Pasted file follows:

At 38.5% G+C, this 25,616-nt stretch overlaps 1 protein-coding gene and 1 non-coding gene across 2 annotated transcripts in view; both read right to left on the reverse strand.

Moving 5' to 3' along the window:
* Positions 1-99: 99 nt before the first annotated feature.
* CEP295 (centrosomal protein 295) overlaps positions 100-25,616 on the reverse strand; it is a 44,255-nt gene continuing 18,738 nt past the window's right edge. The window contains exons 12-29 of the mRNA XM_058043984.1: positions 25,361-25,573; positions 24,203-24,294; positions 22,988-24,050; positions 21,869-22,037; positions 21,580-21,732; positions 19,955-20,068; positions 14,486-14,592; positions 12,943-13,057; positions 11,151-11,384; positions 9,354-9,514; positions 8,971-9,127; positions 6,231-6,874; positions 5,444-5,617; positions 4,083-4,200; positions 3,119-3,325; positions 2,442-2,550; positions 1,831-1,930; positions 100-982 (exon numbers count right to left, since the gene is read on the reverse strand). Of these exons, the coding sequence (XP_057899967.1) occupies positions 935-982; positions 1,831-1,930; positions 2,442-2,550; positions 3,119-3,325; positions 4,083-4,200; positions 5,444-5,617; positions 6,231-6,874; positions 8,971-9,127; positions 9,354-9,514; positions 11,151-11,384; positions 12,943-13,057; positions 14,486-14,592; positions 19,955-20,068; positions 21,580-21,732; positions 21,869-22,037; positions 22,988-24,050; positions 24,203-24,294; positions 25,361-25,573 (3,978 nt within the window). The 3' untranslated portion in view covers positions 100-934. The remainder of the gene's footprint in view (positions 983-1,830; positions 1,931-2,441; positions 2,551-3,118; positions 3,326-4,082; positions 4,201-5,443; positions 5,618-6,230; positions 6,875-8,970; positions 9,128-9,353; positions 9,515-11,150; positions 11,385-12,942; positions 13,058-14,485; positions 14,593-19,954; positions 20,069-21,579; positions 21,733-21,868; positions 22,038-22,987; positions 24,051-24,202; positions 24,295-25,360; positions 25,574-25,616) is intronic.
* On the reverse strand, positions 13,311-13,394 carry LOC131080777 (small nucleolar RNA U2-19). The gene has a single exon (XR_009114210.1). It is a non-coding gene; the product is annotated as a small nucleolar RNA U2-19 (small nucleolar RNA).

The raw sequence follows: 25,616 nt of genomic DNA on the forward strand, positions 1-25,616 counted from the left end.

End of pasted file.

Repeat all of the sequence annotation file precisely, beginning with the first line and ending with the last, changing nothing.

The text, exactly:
At 38.5% G+C, this 25,616-nt stretch overlaps 1 protein-coding gene and 1 non-coding gene across 2 annotated transcripts in view; both read right to left on the reverse strand.

Moving 5' to 3' along the window:
* Positions 1-99: 99 nt before the first annotated feature.
* CEP295 (centrosomal protein 295) overlaps positions 100-25,616 on the reverse strand; it is a 44,255-nt gene continuing 18,738 nt past the window's right edge. The window contains exons 12-29 of the mRNA XM_058043984.1: positions 25,361-25,573; positions 24,203-24,294; positions 22,988-24,050; positions 21,869-22,037; positions 21,580-21,732; positions 19,955-20,068; positions 14,486-14,592; positions 12,943-13,057; positions 11,151-11,384; positions 9,354-9,514; positions 8,971-9,127; positions 6,231-6,874; positions 5,444-5,617; positions 4,083-4,200; positions 3,119-3,325; positions 2,442-2,550; positions 1,831-1,930; positions 100-982 (exon numbers count right to left, since the gene is read on the reverse strand). Of these exons, the coding sequence (XP_057899967.1) occupies positions 935-982; positions 1,831-1,930; positions 2,442-2,550; positions 3,119-3,325; positions 4,083-4,200; positions 5,444-5,617; positions 6,231-6,874; positions 8,971-9,127; positions 9,354-9,514; positions 11,151-11,384; positions 12,943-13,057; positions 14,486-14,592; positions 19,955-20,068; positions 21,580-21,732; positions 21,869-22,037; positions 22,988-24,050; positions 24,203-24,294; positions 25,361-25,573 (3,978 nt within the window). The 3' untranslated portion in view covers positions 100-934. The remainder of the gene's footprint in view (positions 983-1,830; positions 1,931-2,441; positions 2,551-3,118; positions 3,326-4,082; positions 4,201-5,443; positions 5,618-6,230; positions 6,875-8,970; positions 9,128-9,353; positions 9,515-11,150; positions 11,385-12,942; positions 13,058-14,485; positions 14,593-19,954; positions 20,069-21,579; positions 21,733-21,868; positions 22,038-22,987; positions 24,051-24,202; positions 24,295-25,360; positions 25,574-25,616) is intronic.
* On the reverse strand, positions 13,311-13,394 carry LOC131080777 (small nucleolar RNA U2-19). The gene has a single exon (XR_009114210.1). It is a non-coding gene; the product is annotated as a small nucleolar RNA U2-19 (small nucleolar RNA).

The raw sequence follows: 25,616 nt of genomic DNA on the forward strand, positions 1-25,616 counted from the left end.